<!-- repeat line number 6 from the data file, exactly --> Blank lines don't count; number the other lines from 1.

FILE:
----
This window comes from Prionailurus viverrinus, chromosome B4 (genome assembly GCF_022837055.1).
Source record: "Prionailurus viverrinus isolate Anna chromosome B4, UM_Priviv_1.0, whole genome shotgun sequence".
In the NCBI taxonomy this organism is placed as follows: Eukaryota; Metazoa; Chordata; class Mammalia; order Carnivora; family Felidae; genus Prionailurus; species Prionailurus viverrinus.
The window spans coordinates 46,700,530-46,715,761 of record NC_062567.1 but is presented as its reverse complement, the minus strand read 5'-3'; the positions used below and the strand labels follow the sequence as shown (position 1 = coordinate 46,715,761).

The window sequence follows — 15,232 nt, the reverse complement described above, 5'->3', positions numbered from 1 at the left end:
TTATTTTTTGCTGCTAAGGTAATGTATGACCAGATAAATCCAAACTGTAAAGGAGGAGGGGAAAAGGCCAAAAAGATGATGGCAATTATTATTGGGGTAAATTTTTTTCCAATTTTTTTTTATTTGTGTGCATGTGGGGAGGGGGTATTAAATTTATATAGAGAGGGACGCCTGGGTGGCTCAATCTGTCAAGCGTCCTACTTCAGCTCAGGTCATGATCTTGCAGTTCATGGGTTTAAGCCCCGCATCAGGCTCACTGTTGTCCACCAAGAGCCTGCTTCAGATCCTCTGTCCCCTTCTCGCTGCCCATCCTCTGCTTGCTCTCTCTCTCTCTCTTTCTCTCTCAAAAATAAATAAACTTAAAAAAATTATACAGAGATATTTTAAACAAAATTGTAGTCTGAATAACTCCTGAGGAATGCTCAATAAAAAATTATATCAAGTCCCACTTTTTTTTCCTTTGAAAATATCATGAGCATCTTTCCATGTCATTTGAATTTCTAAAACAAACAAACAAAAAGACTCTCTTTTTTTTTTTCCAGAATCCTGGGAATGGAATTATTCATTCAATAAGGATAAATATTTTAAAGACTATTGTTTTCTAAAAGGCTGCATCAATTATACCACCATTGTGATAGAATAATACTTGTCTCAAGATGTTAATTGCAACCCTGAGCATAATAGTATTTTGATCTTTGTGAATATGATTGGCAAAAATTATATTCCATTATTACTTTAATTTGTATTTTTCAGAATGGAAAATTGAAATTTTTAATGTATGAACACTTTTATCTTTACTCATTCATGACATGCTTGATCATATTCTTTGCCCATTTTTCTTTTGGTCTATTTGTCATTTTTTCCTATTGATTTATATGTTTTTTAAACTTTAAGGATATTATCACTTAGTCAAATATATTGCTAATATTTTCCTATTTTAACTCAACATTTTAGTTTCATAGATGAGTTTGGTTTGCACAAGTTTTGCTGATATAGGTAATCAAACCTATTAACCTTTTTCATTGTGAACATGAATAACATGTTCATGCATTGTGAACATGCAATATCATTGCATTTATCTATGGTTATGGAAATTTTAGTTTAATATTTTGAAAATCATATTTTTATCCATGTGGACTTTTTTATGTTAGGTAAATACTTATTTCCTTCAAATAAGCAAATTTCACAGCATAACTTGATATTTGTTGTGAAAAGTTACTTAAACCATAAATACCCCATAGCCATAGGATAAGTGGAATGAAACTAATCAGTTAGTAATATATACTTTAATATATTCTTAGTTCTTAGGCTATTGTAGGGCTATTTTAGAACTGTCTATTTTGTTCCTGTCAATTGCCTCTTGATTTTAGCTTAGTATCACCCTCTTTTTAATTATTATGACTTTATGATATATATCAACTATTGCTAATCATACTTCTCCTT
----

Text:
TTATTTTTTGCTGCTAAGGTAATGTATGACCAGATAAATCCAAACTGTAAAGGAGGAGGGGAAAAGGCCAAAAAGATGATGGCAATTATTATTGGGGTAAATTTTTTTCCAATTTTTTTTTATTTGTGTGCATGTGGGGAGGGGGTATTAAATTTATATAGAGAGGGACGCCTGGGTGGCTCAATCTGTCAAGCGTCCTACTTCAGCTCAGGTCATGATCTTGCAGTTCATGGGTTTAAGCCCCGCATCAGGCTCACTGTTGTCCACCAAGAGCCTGCTTCAGATCCTCTGTCCCCTTCTCGCTGCCCATCCTCTGCTTGCTCTCTCTCTCTCTCTTTCTCTCTCAAAAATAAATAAACTTAAAAAAATTATACAGAGATATTTTAAACAAAATTGTAGTCTGAATAACTCCTGAGGAATGCTCAATAAAAAATTATATCAAGTCCCACTTTTTTTTCCTTTGAAAATATCATGAGCATCTTTCCATGTCATTTGAATTTCTAAAACAAACAAACAAAAAGACTCTCTTTTTTTTTTTCCAGAATCCTGGGAATGGAATTATTCATTCAATAAGGATAAATATTTTAAAGACTATTGTTTTCTAAAAGGCTGCATCAATTATACCACCATTGTGATAGAATAATACTTGTCTCAAGATGTTAATTGCAACCCTGAGCATAATAGTATTTTGATCTTTGTGAATATGATTGGCAAAAATTATATTCCATTATTACTTTAATTTGTATTTTTCAGAATGGAAAATTGAAATTTTTAATGTATGAACACTTTTATCTTTACTCATTCATGACATGCTTGATCATATTCTTTGCCCATTTTTCTTTTGGTCTATTTGTCATTTTTTCCTATTGATTTATATGTTTTTTAAACTTTAAGGATATTATCACTTAGTCAAATATATTGCTAATATTTTCCTATTTTAACTCAACATTTTAGTTTCATAGATGAGTTTGGTTTGCACAAGTTTTGCTGATATAGGTAATCAAACCTATTAACCTTTTTCATTGTGAACATGAATAACATGTTCATGCATTGTGAACATGCAATATCATTGCATTTATCTATGGTTATGGAAATTTTAGTTTAATATTTTGAAAATCATATTTTTATCCATGTGGACTTTTTTATGTTAGGTAAATACTTATTTCCTTCAAATAAGCAAATTTCACAGCATAACTTGATATTTGTTGTGAAAAGTTACTTAAACCATAAATACCCCATAGCCATAGGATAAGTGGAATGAAACTAATCAGTTAGTAATATATACTTTAATATATTCTTAGTTCTTAGGCTATTGTAGGGCTATTTTAGAACTGTCTATTTTGTTCCTGTCAATTGCCTCTTGATTTTAGCTTAGTATCACCCTCTTTTTAATTATTATGACTTTATGATATATATCAACTATTGCTAATCATACTTCTCCTT